Testifying to how far engine technology has progressed, the 208 is both more refined and frugal, too. We achieved 41.4mpg during our time behind the wheel while, under similar conditions, the classic Peugeot will achieve around 32-35mpg. The newer car is easier to drive in traffic and much quieter but, perhaps, too much so – there were times when we felt a little extra engine noise might have added to the occasion.
Peugeot 205 GTI vs 208 GTi driving
The standard 208 GTi is a fine car to throw along a country road, but Peugeot focused the experience further with the GTi by Peugeot Sport. It sits lower to the ground, the track (that’s the distance between the wheels) has been widened, and those 18-inch alloy wheels are wrapped in ultra-grippy Michelin Pilot Super Sport tyres. It all helps to endow the 208 with huge cross-country pace. It feels no less secure in the wet either – a mechanical limited slip differential helps to generate formidable traction out of tight second and third gear corners. The firm suspension jiggles around town somewhat but, at speed, it’s well judged – offering plenty of body roll resistance, but with just enough compliance to stay stable.
The 205 can teach the new car a few tricks when it comes to pure driving thrills, though. All the controls have lots of ‘feel’ – from the firm, short-travel brake pedal to the wonderfully precise steering. The five-speed manual gearbox is one of the finest to grace any hot hatch – the throw between gear is longer than that in the 208’s ‘box, but it’s so slick and mechanical feeling that changing gears feels like an event. The pedals are perfectly placed for heel-and-toe downshifts, too.
The dinky dimensions and low weight mean that the 205 darts into turns with the sort of enthusiasm most modern hot hatches can only dream of. Grip is still high by modern standards, and the chassis is very playful – ease off the throttle mid-corner and the front end dives further into the apex. Get it wrong, however, and there’s no traction or stability control to save you – so you’d better be concentrating.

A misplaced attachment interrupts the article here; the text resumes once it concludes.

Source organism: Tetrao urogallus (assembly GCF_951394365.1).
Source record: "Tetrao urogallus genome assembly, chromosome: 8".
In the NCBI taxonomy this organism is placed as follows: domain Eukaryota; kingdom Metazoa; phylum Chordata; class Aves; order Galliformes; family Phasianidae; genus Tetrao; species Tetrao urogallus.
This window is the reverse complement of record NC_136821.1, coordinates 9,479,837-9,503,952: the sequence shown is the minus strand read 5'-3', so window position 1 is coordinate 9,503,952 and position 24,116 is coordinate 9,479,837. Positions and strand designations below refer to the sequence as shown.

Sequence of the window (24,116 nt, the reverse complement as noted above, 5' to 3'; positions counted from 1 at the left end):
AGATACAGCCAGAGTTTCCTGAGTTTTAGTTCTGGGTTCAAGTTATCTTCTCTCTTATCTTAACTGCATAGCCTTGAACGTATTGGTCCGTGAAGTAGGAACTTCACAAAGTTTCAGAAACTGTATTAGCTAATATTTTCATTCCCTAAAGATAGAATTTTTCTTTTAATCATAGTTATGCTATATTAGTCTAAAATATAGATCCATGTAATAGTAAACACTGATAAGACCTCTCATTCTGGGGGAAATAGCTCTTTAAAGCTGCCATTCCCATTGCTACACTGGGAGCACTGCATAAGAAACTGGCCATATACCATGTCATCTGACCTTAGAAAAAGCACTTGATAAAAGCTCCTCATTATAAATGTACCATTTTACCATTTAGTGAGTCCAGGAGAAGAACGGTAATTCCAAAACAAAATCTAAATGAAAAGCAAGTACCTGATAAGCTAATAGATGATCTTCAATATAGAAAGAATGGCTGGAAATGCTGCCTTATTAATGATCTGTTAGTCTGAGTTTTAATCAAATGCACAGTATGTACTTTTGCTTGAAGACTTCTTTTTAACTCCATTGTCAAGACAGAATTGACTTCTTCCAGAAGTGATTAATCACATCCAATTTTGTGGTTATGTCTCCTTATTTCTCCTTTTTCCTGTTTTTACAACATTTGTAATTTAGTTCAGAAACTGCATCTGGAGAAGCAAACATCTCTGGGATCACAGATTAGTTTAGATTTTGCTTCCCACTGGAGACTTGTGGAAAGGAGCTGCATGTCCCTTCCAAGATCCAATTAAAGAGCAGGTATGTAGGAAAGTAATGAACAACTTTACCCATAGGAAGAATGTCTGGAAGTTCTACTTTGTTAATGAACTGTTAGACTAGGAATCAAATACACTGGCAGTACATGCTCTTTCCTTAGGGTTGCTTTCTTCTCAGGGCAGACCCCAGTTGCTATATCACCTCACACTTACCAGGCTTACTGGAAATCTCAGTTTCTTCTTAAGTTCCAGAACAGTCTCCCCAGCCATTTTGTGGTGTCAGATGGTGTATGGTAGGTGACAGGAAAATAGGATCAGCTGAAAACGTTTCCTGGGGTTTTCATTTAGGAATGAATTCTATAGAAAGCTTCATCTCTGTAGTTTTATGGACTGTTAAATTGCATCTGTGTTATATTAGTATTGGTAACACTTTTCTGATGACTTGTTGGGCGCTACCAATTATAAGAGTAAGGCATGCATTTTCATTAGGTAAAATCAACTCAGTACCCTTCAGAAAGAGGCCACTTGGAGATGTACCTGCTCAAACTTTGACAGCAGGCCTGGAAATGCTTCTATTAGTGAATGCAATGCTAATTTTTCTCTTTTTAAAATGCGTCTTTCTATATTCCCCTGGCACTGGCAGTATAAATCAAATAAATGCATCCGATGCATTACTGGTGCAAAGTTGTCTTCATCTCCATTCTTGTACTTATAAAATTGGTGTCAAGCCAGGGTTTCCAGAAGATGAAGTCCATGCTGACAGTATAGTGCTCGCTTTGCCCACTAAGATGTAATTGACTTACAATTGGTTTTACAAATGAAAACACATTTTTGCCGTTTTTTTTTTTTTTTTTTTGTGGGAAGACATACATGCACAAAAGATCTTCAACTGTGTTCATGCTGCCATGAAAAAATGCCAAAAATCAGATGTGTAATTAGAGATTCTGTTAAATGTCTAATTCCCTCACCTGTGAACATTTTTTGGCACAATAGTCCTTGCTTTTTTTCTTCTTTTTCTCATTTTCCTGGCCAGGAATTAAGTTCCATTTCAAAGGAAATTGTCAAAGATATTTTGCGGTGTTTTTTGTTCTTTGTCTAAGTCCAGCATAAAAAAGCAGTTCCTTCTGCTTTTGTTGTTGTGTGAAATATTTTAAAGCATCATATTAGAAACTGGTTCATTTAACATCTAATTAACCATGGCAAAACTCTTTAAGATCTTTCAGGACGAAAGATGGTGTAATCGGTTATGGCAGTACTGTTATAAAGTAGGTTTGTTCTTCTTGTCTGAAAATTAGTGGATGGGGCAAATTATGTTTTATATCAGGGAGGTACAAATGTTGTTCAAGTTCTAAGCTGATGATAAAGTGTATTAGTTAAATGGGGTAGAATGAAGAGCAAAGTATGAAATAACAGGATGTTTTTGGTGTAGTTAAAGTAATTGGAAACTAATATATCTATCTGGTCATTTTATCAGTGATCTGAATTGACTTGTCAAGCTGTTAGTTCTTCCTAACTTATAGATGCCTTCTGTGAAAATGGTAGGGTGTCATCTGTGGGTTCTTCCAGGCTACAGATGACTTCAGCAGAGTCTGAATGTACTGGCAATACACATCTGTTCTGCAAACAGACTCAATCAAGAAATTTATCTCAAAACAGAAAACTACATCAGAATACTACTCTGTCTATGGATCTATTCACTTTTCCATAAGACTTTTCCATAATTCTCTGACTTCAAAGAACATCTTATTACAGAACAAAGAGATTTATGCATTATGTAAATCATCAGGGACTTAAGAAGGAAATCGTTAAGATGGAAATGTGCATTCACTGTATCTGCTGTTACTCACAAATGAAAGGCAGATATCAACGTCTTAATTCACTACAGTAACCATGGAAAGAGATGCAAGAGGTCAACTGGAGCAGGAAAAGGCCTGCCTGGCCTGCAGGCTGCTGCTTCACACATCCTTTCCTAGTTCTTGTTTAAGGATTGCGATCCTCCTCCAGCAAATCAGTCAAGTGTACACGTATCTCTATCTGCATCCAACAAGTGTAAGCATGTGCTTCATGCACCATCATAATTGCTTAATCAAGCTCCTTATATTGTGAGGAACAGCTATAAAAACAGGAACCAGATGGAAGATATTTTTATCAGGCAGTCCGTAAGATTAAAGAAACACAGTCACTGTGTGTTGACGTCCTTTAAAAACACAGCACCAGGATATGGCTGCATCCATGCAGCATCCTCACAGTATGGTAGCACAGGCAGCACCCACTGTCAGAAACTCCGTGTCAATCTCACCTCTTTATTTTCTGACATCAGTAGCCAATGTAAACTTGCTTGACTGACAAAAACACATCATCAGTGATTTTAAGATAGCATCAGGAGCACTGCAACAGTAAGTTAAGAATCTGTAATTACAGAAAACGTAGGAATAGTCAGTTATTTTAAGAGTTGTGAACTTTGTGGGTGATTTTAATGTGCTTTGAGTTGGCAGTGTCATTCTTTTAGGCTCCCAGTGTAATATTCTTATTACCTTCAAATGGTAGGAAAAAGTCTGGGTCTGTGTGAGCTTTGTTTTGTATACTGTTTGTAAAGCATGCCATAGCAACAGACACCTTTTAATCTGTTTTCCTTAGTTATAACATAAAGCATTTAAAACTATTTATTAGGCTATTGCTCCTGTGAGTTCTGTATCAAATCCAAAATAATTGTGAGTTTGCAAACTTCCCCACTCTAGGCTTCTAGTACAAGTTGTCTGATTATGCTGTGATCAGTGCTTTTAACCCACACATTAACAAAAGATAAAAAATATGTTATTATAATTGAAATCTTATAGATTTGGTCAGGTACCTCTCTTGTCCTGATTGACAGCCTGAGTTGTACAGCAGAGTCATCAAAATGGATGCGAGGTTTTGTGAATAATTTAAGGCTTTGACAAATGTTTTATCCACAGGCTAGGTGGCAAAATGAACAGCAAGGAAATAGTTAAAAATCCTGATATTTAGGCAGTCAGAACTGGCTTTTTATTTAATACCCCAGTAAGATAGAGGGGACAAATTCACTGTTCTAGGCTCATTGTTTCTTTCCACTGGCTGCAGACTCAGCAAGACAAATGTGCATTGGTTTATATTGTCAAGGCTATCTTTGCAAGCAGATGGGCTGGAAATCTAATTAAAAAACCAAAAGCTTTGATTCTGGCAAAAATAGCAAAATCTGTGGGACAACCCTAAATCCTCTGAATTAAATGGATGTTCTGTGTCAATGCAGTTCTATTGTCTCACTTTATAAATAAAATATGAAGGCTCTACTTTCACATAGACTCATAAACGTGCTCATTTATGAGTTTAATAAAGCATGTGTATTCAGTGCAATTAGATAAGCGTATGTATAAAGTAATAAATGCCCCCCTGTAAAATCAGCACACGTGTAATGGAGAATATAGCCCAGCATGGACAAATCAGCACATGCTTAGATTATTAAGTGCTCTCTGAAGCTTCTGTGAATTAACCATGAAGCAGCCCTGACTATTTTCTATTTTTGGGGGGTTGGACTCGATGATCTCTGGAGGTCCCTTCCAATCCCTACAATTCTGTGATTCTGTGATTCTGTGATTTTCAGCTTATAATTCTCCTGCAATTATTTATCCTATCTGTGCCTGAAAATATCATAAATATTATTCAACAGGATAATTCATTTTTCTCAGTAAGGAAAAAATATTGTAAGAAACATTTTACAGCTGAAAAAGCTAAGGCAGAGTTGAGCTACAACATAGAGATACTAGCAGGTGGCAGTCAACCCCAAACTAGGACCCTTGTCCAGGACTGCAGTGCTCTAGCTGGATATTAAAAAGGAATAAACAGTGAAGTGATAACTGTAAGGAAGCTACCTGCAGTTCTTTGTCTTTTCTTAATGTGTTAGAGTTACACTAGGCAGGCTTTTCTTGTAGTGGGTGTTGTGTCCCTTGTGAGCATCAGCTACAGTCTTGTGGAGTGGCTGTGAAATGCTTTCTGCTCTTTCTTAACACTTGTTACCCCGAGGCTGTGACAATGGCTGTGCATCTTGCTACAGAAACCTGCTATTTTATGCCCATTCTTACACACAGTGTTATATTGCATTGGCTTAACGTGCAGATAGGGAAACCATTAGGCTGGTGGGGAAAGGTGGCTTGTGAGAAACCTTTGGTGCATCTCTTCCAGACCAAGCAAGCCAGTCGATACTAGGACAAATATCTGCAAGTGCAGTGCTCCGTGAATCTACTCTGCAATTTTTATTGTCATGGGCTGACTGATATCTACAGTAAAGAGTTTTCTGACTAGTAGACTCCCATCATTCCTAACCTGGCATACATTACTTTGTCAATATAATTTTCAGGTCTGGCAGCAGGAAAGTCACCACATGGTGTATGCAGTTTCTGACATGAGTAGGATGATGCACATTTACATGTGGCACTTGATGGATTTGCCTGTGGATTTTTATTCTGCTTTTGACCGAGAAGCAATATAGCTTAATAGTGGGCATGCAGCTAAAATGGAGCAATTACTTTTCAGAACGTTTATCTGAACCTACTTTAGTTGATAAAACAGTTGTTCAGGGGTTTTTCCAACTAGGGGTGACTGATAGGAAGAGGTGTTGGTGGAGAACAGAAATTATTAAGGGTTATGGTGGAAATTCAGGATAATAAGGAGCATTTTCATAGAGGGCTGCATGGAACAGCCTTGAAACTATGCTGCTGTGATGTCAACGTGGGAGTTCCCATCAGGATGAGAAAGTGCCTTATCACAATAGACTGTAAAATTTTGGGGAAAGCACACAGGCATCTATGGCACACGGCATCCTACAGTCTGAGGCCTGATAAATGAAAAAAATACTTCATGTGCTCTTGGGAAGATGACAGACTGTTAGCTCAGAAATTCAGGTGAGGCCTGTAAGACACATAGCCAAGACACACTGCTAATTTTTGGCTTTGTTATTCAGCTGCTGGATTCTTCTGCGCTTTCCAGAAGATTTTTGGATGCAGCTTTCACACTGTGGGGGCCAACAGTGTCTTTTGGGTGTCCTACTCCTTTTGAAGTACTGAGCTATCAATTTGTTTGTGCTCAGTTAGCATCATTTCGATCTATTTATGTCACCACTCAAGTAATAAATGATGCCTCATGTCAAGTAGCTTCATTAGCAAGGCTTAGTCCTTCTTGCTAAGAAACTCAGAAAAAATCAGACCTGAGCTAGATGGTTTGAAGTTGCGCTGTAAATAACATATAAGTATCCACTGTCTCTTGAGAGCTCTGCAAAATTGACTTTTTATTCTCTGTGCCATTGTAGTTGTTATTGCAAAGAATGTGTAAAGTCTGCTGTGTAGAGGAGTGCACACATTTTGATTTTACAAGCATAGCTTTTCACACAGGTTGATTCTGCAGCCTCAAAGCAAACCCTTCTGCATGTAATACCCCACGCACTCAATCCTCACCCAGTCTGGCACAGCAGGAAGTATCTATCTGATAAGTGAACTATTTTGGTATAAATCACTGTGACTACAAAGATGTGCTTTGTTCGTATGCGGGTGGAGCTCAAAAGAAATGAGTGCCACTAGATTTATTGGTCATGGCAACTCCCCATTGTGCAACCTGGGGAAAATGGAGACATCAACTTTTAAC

Peugeot 205 GTI vs 208 GTi value for money
In terms of equipment levels, there is only one winner – the 208 features the latest tech expected from a modern supermini. Standard kit includes automatic headlights, cruise control, an adjustable steering wheel and a seven-inch infotainment screen capable of mirroring the display of a connected mobile device.
Speccing up a 205 back in 1989 was a straightforward process. There were three options – a sliding sunroof, metallic paint and power steering. In fact, there are only two electric parts – central locking and electric windows. The cars are equally mismatched on safety kit. The 208 boasts six airbags, ABS, traction and stability controls, Isofix mounting brackets for child seats and a tyre pressure monitor. The 205 has none of those things.
Of course, prices are worth considering, too. The 208 GTi by Peugeot Sport starts from £21,995, but immaculate, low mileage examples of the 205 cost around £10,000 less. Don’t need a show winner? A well-looked after, high mileage example can be had from £5,000-£6,000. While 205 values go up pretty much by the day, 208 values will only go down. Unless it becomes a classic itself of course…
Peugeot 205 GTI vs 208 GTi verdict
By almost any measurable quality, the newer 208 GTi is the car to have. Compared to the 205, it’s faster, grippier, more refined, more efficient, better equipped and significantly safer. If you want a little fun from a sensible supermini, few on the market do it better.
That doesn’t quite tell the full story, however. Every trip in a 205 GTi feels like an event. Every drive leaves you buzzing and even a vaguely exciting stretch of road gives you the urge you to drop a gear and enjoy yourself. It might be slower, but the 205 is undoubtedly the more thrilling car and, after all, isn’t that the point of a hot hatch?
We’d be silly to recommend the 205 over the 208 as a family vehicle, but the old-timer shows that Peugeot hasn’t quite matched its hot hatch three decades ago. The new car, on the other hand, shows how immeasurably far car design has evolved since those days.